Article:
Susan Alexandra Made the Judaica of Her Dreams

Hey Alma caught up with designer Susan Korn about her new line’s Shabbat launch party and the sexiest Jewish fruit.

To me, it never seemed like a matter of “if” Susan Alexandra would debut a Judaica line. It was always a matter of “when.”

Ever since the fashion brand, helmed by Jewish founder and designer Susan Korn, debuted in 2015, Jewishness has contributed to what makes Susan Alexandra so exuberant, playful and fresh. In February 2019, Susan Alexandra made its New York Fashion Week debut at Baz Bagel, a Jewish-style bagel shop. A few months later, Susan Alexandra held another NYFW event, this time a bat mitzvah-themed show featuring a lesbian klezmer band. Even the storefront boasts Jewish ties: Located at 33 Orchard Street on the Lower East Side, the Susan Alexandra store is at the geographical heart of both the New York fashion scene and the historical New York Jewish community. But amidst the vast catalog of Susan Alexandra’s signature beaded bags, jewelry and accessories, there have only been a few explicitly Jewish offerings.

Until now.

Debuting last month, and in honor of Susan Korn’s Holocaust survivor grandmother Rose, Susan Alexandra’s line of Judaica is everything chic young Jews, Jewesses and Jewexes could have possibly dreamed of and more. Featuring items like glitzy yarmulkes, whimsical mezuzahs, jewelry with Yiddishkeit charms, fruity dreidels and a show-stopping watermelon menorah, Susan Alexandra seems to have revivified the genre itself, making Judaica cool in 2022.

As if that weren’t enough, the launch party for the Judaica collection doubled as a Shabbat dinner. On a temperate November evening, a crowd of extremely fashionable culture vultures (including Mizrahi actor Ari’el Stachel, designer and model Ella Emhoff and queer writer and activist Adam Eli) gathered at Haven’s Kitchen in New York to see the line in all its glory. The Shabbat presentation, which featured a moodboard (including Korn’s family tree) to contextualize the line and Jewish delicacies like brisket, challah and babka, was more than just for show: An hour into the party, Rabbi Matt Green of Congregation Beth Elohim gathered the guests around to explain the importance of Shabbat, light the candles and say the appropriate blessings.

Susan Alexandra
Photos by Evelyn Frick

After the party, Hey Alma caught up with Susan Korn to chat about all things Susan Alexandra Judaica (including future drops!), what Jewish celebs she wants to collaborate with next and the sexiest Jewish fruit.

This interview is lightly edited and condensed for clarity.

First could you just tell me a bit about your Jewish background and identity?

I was born and raised Jewish, definitely more in the cultural sense. After I had my bat mitzvah and I got to make more choices about my Jewish education, I stopped going to synagogue. But it’s been a really important part of my identity. It’s something I think of myself as first and foremost. The older I get, the more I want to learn and the more I want to return to those roots.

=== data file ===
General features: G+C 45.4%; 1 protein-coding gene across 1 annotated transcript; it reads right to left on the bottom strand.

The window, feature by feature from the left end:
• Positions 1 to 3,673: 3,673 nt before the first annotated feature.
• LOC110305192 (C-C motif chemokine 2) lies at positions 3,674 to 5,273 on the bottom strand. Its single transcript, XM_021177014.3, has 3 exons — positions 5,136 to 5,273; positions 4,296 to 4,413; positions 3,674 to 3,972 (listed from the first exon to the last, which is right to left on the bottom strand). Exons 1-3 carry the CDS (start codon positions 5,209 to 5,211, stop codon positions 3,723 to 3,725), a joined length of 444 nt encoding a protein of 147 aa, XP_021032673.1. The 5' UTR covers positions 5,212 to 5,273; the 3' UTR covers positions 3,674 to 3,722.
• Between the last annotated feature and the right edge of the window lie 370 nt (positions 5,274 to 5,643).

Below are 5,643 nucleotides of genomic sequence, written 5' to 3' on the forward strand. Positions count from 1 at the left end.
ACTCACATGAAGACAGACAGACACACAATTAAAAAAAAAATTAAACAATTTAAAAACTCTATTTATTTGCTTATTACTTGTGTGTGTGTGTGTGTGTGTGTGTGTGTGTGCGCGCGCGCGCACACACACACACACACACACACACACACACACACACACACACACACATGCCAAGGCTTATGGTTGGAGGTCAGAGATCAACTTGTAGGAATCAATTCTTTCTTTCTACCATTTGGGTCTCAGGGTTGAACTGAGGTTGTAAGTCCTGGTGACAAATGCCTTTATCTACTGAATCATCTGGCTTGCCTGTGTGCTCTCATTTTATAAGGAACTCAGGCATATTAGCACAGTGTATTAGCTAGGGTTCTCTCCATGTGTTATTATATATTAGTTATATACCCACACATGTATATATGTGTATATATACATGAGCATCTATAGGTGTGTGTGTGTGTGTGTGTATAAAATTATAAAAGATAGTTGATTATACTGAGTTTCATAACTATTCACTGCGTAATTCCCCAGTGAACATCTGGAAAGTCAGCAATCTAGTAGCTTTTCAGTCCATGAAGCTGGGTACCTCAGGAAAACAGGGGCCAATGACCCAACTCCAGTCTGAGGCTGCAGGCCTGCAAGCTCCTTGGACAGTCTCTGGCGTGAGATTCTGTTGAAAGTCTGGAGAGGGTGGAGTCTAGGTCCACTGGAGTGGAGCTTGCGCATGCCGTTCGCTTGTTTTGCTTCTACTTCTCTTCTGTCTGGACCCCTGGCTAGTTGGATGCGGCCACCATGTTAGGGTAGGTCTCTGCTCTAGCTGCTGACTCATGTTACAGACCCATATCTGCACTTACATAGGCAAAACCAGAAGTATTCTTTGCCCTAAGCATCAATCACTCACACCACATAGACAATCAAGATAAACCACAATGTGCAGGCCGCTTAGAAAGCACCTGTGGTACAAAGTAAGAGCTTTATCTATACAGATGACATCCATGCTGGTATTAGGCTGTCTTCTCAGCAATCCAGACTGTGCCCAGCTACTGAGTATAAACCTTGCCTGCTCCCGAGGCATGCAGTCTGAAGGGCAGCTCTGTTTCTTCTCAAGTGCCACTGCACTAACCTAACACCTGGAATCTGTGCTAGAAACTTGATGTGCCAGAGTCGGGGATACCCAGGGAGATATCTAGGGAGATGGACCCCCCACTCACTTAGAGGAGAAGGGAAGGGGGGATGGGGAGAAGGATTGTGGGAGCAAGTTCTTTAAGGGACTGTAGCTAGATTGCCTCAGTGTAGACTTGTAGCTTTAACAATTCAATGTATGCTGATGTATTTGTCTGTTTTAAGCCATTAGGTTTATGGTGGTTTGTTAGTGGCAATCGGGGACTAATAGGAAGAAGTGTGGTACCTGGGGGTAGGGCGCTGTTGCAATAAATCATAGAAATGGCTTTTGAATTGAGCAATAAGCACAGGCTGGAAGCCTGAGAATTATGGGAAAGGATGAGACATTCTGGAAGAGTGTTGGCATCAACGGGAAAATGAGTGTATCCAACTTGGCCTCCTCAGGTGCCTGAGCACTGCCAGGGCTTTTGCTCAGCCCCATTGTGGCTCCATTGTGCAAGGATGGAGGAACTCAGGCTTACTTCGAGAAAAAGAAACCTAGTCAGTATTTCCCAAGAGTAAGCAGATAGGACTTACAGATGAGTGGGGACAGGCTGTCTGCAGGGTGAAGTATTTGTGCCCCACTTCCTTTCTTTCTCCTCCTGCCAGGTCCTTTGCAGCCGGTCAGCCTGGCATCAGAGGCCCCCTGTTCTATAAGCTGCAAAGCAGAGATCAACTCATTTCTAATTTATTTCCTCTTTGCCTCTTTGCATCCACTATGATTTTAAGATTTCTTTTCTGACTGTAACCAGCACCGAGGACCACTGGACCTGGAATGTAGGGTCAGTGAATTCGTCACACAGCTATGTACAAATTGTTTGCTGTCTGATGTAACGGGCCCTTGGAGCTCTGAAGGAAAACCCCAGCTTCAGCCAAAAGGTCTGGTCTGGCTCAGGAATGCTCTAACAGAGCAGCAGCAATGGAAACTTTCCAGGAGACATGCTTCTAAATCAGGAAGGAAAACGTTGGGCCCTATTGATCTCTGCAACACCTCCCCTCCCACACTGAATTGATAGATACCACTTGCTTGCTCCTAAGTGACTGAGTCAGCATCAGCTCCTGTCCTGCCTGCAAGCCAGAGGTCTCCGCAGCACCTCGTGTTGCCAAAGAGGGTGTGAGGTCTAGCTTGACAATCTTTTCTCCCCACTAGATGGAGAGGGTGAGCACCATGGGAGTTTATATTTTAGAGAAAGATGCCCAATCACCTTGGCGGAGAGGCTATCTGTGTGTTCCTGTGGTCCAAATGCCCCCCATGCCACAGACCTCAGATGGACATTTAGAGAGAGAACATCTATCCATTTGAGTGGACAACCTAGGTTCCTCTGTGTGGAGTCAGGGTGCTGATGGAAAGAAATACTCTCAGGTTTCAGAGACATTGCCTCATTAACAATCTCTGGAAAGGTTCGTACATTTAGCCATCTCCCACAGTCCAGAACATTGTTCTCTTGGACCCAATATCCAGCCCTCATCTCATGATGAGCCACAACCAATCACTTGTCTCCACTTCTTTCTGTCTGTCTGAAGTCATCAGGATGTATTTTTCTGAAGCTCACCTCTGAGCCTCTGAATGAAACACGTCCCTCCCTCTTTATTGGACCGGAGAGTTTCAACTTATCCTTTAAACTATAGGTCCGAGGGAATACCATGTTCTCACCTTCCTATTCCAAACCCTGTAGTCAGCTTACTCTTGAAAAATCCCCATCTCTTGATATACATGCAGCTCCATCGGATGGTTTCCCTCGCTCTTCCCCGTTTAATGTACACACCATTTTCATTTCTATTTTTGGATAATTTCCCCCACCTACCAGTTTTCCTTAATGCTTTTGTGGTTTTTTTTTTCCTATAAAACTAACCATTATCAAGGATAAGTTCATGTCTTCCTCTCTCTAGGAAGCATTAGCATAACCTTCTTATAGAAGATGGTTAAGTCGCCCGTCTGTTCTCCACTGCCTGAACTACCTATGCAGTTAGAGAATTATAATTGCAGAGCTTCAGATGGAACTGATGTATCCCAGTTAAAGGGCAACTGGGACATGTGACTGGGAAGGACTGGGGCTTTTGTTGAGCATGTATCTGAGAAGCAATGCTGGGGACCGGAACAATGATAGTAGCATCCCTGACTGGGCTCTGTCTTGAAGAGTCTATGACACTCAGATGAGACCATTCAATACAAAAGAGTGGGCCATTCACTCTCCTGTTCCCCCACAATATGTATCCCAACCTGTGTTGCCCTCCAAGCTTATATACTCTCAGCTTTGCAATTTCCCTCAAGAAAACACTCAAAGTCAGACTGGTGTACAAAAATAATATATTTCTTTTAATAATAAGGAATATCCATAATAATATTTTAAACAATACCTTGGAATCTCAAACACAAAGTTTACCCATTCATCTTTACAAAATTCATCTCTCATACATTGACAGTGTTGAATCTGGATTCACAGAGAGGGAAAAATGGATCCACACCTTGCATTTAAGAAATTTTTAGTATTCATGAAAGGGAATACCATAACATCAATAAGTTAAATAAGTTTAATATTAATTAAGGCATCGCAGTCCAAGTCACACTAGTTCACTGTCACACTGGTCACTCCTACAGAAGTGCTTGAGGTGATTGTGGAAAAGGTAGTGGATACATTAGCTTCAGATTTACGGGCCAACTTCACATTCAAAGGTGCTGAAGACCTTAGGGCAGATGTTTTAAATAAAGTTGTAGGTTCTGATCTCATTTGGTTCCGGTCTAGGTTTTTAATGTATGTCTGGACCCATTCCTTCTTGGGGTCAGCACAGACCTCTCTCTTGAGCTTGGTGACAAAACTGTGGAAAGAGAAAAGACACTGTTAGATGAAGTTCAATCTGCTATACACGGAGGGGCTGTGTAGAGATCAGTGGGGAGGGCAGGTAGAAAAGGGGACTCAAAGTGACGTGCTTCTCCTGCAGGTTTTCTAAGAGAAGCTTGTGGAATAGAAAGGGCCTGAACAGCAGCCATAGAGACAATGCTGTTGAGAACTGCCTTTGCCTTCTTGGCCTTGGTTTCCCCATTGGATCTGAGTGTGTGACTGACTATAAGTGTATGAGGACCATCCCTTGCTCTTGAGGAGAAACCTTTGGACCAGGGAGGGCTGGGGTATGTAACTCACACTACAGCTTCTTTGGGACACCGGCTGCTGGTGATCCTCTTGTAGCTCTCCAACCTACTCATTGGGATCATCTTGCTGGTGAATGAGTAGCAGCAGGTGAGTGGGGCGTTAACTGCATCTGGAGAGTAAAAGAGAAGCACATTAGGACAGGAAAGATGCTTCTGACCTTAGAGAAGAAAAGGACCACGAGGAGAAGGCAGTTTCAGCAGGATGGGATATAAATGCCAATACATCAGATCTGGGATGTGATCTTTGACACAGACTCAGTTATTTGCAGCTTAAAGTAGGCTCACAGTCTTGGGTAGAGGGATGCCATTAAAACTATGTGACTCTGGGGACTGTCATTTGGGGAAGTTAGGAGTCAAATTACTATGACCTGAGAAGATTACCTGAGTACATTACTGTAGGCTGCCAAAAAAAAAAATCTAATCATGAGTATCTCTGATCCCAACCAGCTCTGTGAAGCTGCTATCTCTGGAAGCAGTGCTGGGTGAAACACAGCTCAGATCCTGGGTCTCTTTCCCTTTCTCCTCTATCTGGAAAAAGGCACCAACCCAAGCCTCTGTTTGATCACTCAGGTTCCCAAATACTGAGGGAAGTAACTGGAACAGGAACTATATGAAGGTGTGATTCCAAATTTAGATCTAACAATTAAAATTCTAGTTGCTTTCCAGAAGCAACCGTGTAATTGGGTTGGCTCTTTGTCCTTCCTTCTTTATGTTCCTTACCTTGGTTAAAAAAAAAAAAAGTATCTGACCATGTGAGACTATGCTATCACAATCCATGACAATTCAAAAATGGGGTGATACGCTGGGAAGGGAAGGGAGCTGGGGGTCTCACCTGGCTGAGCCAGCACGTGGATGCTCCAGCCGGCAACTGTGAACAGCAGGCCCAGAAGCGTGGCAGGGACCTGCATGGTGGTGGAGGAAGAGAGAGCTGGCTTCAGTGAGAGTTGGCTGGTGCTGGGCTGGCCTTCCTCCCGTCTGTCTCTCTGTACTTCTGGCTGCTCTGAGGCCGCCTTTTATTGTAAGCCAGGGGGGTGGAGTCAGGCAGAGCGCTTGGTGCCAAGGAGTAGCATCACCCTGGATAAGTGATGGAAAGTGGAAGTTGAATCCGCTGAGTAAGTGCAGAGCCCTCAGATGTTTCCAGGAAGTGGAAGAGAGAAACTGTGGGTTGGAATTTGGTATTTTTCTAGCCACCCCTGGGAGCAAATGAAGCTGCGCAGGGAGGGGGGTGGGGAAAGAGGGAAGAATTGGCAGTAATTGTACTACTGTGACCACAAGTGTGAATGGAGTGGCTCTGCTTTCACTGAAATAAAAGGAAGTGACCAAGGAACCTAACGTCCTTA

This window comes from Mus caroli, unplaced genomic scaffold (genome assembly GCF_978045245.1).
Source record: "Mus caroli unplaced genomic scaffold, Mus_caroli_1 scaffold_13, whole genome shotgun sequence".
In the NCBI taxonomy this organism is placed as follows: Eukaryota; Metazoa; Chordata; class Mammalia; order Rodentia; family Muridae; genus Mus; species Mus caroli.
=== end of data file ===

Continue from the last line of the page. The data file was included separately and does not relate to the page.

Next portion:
I’m pretty obsessed with Jewish people. It’s funny because when I’m with my Jewish friends, if we’re talking about someone, we’re like, “And she’s Jewish!” It’s an interesting fact that I need to include in every interaction I have.

Same, it’s so fun. Also, I have to ask what was your bat mitzvah theme?

Passion for fashion!

Love it.

It’s very appropriate.

Definitely. So what inspired the Judaica collection? And how long has it been in the making?

A couple of things led to the Judaica collection. First, whenever I make anything, I really want to feel connected to it. When you have a design and a big launch, you really have to stand with it and behind it, because it takes so much from you and your team. And if you’re making something without feeling really strong or passionate, then you can sense it in the product. It’s an exhausting process. That’s why I try to only make stuff I really, really like. I can’t put energy into something I don’t believe in. So I really, really believed in this. And I felt like it was coming from a very personal place.

And the other thing is: I was looking at the market, because I wanted to buy a really cool menorah and a beautiful candlestick and mezuzah. And I couldn’t find anything that I really liked. And I was like, “OK, this is a sign for me that I need to take matters into my own hands and start creating and start curating.” It was a really long process, and it was a lot of work, but I’m really, really proud of it. And I feel like we’ve had such a good response because people are like, “I’ve never seen Judaica that wasn’t old-fashioned” or “This stuff really speaks to me.” And that was really, really special for me to hear.

That’s so wonderful! I had a very similar experience when I was mezuzah shopping for my first apartment. But your line feels so young and so fresh, I wonder if it’ll get more young people to connect to their Jewishness through Judaica.